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Vaporized viral vector shows promise in anti-cancer gene therapy
Date:6/8/2009

A new lung cancer therapy employing a vaporized viral vector to deliver a cancer-inhibiting molecule directly to lung tissue shows early promise in mouse trials, according to researchers at the Ministry of Education, Science and Technology in Korea.

Gene therapy is an area of great promise, but delivery mechanisms, which have included intravenous injection and intratracheal instillation, have proven problematic for effective delivery of genetic therapy to lung tissues.

"Aerosol delivery targets the lungs specifically and represents a noninvasive alternative for targeting genes to the lung," wrote Myung-Haing Cho, D.V.M., Ph.D., professor at Seoul National University and principal investigator of the study. "The delivery of genes via aerosol holds promise for the treatment of a broad spectrum of pulmonary disorders and offers numerous advantages over more invasive modes of delivery."

The results of Dr. Cho's promising research will be published in the June 15 issue of the American Journal of Respiratory and Critical Care Medicine.

Lung cancer is the most common cause of cancer deaths worldwide, killing more people each year than breast, prostate and colon cancers combined. It costs the U.S. alone more than $9 billion a year, according to the Centers for Disease Control and Prevention. Most available therapiessurgery, radiation and chemotherapyoffer transient relief at best and are typically ineffective in advanced stages of the disease. For this reason, novel therapies for lung cancer are of great interest.

Dr. Cho and colleagues targeted the Akt signaling pathway, which has been shown to be an important regulator of cell proliferation and cancer progression. A recent report found that 90 percent of non-small cell lung carcinomas were associated with the activation of the Akt signaling pathway. They chose a lentiviral vector, derived from a retrovirus and known for its ability to infect nondividing cells and effect persistent genetic changes. They transfected the lentiviral vector with a negative regulator of Akt signaling, carboxyl-terminal modulator protein (CTMP), which would theoretically inhibit Akt signaling, thus suppressing cancer cell proliferation and tumor growth.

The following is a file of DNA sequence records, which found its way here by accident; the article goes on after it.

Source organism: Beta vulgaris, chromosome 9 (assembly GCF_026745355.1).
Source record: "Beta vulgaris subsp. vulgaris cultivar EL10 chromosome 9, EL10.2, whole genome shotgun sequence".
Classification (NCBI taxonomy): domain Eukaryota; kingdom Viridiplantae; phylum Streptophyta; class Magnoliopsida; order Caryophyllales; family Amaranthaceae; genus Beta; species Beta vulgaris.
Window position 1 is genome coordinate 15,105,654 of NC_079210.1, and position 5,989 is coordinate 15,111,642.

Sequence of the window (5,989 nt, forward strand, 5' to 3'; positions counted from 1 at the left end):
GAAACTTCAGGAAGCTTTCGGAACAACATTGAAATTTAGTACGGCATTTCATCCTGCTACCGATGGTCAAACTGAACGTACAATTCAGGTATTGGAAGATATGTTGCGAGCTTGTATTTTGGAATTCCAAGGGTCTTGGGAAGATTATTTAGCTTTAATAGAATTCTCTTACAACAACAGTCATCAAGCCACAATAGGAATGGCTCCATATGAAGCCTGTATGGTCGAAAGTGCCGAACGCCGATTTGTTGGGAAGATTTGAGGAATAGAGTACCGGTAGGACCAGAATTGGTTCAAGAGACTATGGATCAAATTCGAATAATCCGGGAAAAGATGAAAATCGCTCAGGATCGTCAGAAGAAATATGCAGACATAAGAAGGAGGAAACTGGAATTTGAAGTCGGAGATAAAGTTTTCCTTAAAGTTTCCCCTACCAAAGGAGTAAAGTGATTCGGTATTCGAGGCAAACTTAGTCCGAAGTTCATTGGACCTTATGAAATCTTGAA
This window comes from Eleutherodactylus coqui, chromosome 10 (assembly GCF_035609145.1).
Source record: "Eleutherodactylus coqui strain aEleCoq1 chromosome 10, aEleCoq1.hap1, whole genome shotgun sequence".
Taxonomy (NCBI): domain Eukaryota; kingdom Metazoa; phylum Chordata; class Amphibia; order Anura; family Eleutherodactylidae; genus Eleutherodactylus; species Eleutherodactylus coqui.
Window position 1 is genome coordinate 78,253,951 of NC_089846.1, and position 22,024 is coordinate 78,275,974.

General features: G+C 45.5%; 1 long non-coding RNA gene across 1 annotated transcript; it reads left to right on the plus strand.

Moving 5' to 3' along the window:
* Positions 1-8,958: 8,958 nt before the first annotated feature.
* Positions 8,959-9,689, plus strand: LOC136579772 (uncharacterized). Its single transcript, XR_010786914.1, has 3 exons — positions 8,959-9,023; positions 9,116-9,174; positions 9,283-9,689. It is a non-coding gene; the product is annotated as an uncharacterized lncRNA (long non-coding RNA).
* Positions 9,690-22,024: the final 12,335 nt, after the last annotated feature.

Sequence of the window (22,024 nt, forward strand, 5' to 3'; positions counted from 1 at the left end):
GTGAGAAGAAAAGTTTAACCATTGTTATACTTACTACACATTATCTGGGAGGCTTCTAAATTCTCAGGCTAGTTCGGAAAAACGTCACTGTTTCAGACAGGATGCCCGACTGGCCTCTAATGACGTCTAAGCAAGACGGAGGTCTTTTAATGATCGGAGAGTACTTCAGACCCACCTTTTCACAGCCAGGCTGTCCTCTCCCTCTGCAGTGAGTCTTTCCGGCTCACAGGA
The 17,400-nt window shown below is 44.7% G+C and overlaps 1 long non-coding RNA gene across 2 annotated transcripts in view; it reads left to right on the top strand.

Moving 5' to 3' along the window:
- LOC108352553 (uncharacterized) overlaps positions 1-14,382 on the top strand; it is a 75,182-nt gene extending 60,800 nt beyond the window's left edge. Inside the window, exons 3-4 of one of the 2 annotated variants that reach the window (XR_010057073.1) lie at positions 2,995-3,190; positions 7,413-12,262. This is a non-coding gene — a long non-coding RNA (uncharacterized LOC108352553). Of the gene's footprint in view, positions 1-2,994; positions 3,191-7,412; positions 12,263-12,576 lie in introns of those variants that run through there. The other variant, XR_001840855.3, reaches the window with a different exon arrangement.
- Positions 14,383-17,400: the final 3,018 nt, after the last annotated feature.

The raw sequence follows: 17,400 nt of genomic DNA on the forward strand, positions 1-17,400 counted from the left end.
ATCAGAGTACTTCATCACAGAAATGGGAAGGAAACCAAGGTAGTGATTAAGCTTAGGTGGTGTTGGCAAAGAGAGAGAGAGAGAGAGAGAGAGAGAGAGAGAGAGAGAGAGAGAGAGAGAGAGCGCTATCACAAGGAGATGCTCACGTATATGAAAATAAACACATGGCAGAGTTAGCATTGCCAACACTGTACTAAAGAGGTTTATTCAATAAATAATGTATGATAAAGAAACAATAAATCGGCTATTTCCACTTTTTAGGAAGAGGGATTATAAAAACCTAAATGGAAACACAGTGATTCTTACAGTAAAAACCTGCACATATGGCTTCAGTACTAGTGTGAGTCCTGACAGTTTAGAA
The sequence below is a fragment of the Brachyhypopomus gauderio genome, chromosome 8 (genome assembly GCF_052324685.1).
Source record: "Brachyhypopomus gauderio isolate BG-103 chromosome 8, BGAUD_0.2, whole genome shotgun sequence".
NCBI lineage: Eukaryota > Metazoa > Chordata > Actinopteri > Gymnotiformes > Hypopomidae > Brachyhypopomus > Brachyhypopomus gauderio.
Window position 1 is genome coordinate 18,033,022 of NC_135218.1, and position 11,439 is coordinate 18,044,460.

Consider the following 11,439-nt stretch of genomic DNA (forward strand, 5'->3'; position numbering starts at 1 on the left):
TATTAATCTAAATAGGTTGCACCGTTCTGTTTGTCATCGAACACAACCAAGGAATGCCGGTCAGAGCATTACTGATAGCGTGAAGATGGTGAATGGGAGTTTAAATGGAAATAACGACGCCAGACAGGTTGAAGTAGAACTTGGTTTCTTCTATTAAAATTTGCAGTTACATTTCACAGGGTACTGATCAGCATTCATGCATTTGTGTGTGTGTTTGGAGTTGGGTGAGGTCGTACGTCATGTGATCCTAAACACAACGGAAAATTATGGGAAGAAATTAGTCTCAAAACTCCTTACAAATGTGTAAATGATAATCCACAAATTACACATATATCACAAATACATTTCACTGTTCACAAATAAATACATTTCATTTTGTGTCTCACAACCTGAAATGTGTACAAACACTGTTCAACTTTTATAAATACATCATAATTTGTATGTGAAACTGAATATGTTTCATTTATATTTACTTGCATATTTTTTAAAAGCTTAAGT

Using a mouse model of lung cancer, the researchers designed a double-control study, exposing one-third of the mice to the aerosolized CTMP vector, one-third to the vector alone and one third were untreated.

"In this study, our main purpose was to determine if viral delivery of CTMP can provide useful tool for designing lung tumor treatment," said Dr. Cho. "We would like to demonstrate that CTMP can suppress lung tumor mass in the lungs and lentivirus may act as an effective carrier of CTMP."

After four weeks of twice-weekly treatments, the researchers found exactly that: both pathological and histological examination of the mice revealed that CTMP delivery suppressed lung tumor mass in the lungs of the mice. Furthermore, the number and volume of tumors were significantly decreased in CTMP-treated mice.

The researchers also found that CTMP increased apoptosis, inhibited angiogenesis and suppressed production of several proteins, such as cyclin D1, CDK4 and CDK2, which are important in cancer cell growth.

"Our results demonstrated that lentivirus-mediated CTMP overexpression suppressed Akt activity and inhibited tumor progression," wrote Dr. Cho. "Repeated aerosol gene delivery may provide an effective noninvasive model of gene delivery and understanding the role of CTMP in the multistage lung tumorigenesis may be essential in developing effective therapeutics for lung cancer."


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Contact: Keely Savoie
ksavoie@thoracic.org
212-315-8620
American Thoracic Society
Source:Eurekalert

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